Maybe you’d better sit down before I tell you this shocking news: our fear of dietary fat was partially fueled by sugar industry investment in favorable sugar research. Hard to believe, isn’t it? What, you’re not shocked?
The news this week, documented in this article in the Journal of the American Medical Association, and summarized for the public in this NY Times article was the disclosure of sugar industry documents showing that they funded research in 1965 that specifically “singled out fat and cholesterol as the dietary causes of CHD (heart disease) and downplayed evidence that sucrose consumption was also a risk factor.”
For those of us who were reading the mainstream press at the time, there was already little doubt as to the dangers of dietary fat. Ansel Keys’ work was published in 1957, demonizing fat with a skewed analysis of multiple populations' nutritional and heart disease statistics. A larger-than-life figure, Keys made quick work of his only serious challenger: John Yudkin, a London researcher who advocated low-carb dieting and pointed out an association between sugar and heart disease deaths. Yudkin continued to do work during the 1960’s, work which evidently came to the attention of the sugar industry, work which cast sugar as the dietary demon. Keys fended off Yudkin with contempt, and the Sugar Research Foundation (SRF) put dollars in the pockets of Harvard scientists.
Sugar proponents referred to the now laughable theory that dietary fat literally embedded itself in our arteries, clogging the plumbing, so to speak. They specifically noted that if American’s adopted a low-fat diet, the carbohydrate (sugar) industries might recapture this 20 percent of the US dietary calorie, incorporating “an increase in the per capita consumption of sugar more than a third.”
Their efforts look quite nefarious when we learn that their infusion of sugar research money came in response to specific publications of Dr. Hegsted in which blood sugar was shown to be a better predictor of heart disease than either cholesterol or high blood pressure. And that sugar, more than starches, perhaps with fructose, was the agent mainly responsible.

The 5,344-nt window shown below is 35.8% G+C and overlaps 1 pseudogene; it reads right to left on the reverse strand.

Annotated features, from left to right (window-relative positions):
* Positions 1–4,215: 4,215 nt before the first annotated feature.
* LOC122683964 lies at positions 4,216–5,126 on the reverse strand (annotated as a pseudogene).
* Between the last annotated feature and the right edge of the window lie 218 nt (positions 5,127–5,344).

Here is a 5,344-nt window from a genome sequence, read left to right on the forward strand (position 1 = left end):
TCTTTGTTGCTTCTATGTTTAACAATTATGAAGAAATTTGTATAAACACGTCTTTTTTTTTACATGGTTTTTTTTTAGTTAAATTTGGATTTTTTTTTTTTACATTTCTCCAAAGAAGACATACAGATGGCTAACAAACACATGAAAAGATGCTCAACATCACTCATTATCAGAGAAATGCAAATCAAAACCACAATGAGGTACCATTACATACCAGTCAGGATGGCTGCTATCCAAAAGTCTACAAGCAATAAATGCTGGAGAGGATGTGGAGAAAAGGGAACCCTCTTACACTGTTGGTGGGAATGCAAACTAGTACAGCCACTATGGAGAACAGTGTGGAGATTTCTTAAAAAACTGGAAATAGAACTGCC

The sugar industry hired the same scientist, Hegsted, to produce a review that would unravel the sugar and heart disease connection. Hegsted even wrote to delay the work, when yet another sugar-damning paper was published by a research group from Iowa. The SRF front man approved Hegsted’s work before it was submitted for publication.
Not surprisingly, the sugar-funded review discarded a multitude of studies that had linked sugar and heart disease, for a variety of reasons, essentially claiming the authors’ biases rendered the conclusions invalid. The current JAMA article concludes that industry-funded studies should not be taken seriously in making conclusions pertinent to that same industry!
John Yudkin died in 1995, over 10 years before Gary Taubes’ Good Calories, Bad Calories encouraged many of us to look elsewhere than fat and calories for our dietary problems, and over 20 years before we learn how seriously the sugar industry took the threat of his work.
The current dietary guidelines suggest something (as if it’s recommended!!) like six teaspoons of added sugar a day, beyond the sugars naturally occurring in foods. What would they be saying if the sugar industry had never squeezed our 1960’s sugar-scrutiny out of focus?